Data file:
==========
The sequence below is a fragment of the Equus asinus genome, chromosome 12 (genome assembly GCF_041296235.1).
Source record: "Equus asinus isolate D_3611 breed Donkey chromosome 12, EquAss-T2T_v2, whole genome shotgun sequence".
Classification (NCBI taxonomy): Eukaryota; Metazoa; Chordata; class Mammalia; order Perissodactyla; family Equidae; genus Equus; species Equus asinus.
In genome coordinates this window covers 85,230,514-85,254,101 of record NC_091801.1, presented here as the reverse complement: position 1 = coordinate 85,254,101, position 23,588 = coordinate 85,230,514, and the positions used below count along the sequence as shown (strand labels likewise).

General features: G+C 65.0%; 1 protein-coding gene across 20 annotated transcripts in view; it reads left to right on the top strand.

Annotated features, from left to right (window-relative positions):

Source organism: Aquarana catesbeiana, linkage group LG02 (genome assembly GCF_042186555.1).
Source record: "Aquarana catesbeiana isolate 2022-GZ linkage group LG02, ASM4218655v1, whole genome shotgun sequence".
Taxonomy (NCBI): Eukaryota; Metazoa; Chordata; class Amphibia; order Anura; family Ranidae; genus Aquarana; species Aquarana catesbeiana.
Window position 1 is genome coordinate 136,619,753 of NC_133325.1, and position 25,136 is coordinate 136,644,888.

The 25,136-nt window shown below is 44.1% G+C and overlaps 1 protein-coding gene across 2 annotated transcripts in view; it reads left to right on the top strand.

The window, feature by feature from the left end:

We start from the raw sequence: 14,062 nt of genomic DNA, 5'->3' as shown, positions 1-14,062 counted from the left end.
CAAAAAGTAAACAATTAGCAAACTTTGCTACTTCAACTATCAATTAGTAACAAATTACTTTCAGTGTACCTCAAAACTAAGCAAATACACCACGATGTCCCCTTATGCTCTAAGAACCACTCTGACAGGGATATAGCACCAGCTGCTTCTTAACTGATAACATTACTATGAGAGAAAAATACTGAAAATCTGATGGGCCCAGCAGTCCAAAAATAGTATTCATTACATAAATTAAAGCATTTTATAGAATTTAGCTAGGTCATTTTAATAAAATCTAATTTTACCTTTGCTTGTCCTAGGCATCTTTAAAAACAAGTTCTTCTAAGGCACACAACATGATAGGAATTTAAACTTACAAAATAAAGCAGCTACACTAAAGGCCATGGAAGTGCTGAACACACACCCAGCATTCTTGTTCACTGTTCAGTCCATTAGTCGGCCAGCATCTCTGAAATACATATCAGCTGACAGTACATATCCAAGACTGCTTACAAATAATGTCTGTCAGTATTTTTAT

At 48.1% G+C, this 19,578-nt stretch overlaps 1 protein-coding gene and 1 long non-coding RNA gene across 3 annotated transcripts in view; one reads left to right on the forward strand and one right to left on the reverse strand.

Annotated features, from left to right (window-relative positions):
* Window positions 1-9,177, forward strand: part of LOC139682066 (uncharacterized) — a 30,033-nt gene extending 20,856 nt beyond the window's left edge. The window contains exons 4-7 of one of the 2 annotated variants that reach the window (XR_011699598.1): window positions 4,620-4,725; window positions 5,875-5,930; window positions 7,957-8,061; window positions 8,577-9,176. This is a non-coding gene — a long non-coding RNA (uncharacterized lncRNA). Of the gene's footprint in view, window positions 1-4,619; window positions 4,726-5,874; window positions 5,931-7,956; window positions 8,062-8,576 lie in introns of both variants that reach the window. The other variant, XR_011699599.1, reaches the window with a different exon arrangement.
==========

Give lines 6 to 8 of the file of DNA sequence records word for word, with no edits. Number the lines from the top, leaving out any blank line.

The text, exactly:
Annotated features, from left to right (window-relative positions):

Source organism: Aquarana catesbeiana, linkage group LG02 (genome assembly GCF_042186555.1).
Source record: "Aquarana catesbeiana isolate 2022-GZ linkage group LG02, ASM4218655v1, whole genome shotgun sequence".